Dodgers put debt at $573 million
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The Dodgers told the U.S. Bankruptcy Court on Friday exactly how much they owe: $573 million.
The Dodgers included the figure in their reorganization plan, the formal document that explains how a company intends to get out of bankruptcy. For the Dodgers, that way is a sale of the team.
The Dodgers said all creditors would be paid in full, primarily with proceeds from the sale of the team. The new owner will inherit deferred player contracts, according to the plan.
The plan is set for court approval April 13, with the winning bidder for the team identified before then.
The plan does not specifically address how the ownership transfer might affect the Dodgers’ legal issues with the family of Bryan Stow, the San Francisco Giants fan beaten and critically injured in the Dodger Stadium parking lot last March. Stow’s family has filed a claim in Bankruptcy Court and has sued the Dodgers in Los Angeles Superior Court.
‘LAD disputes liability for Mr. Stow’s injuries and intends to challenge Mr. Stow’s proof of claim,’ the Dodgers’ filing read, with ‘LAD’ used as an abbreviation for the Dodgers. ‘To the extent that LAD ... may be found liable to Mr. Stow, the debtors believe that this claim may be covered by insurance.’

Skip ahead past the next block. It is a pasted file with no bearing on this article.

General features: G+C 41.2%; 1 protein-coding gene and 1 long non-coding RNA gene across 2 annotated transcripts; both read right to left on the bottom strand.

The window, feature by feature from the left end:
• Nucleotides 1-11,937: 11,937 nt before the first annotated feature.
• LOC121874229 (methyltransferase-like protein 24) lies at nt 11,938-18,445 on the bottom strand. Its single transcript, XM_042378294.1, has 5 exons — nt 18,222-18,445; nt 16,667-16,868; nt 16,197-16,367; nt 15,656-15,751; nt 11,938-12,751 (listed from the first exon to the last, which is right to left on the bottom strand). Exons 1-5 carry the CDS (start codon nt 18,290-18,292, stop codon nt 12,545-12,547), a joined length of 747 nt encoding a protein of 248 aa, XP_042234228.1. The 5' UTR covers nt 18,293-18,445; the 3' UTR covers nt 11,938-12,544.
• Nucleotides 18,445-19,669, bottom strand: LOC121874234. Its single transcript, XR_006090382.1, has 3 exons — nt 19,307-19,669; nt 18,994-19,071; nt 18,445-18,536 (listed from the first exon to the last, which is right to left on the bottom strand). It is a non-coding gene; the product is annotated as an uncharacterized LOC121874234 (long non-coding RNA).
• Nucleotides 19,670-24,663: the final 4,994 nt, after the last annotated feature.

The Dodgers say they intend to exit bankruptcy by April 30, the same day by which outgoing owner Frank McCourt has to satisfy two obligations: (1) close the sale of the team, under his agreement with Major League Baseball; (2) pay his ex-wife Jamie $131 million, under his divorce settlement. In addition to the $573 million in debt and $131-million divorce settlement, Frank McCourt’s attorneys have said a sale could result in up to $200 million in taxes. That would put McCourt’s total obligations at up to $904 million, not counting any income tax penalties or liability to Stow’s family.
Opening bids for the team are due Monday. The Dodgers are expected to command at least $1 billion, which would be a record sale price for a major league club, and more than a dozen prospective bidders have identified themselves publicly.
‘The Dodgers are not only a storied franchise with truly global appeal, but also present the attractive potential for strong cash flow and significant value enhancement,’ the Dodgers said in a statement. ‘The combination of these unique attributes is helping to drive significant interest from potential bidders.’
— Bill Shaikin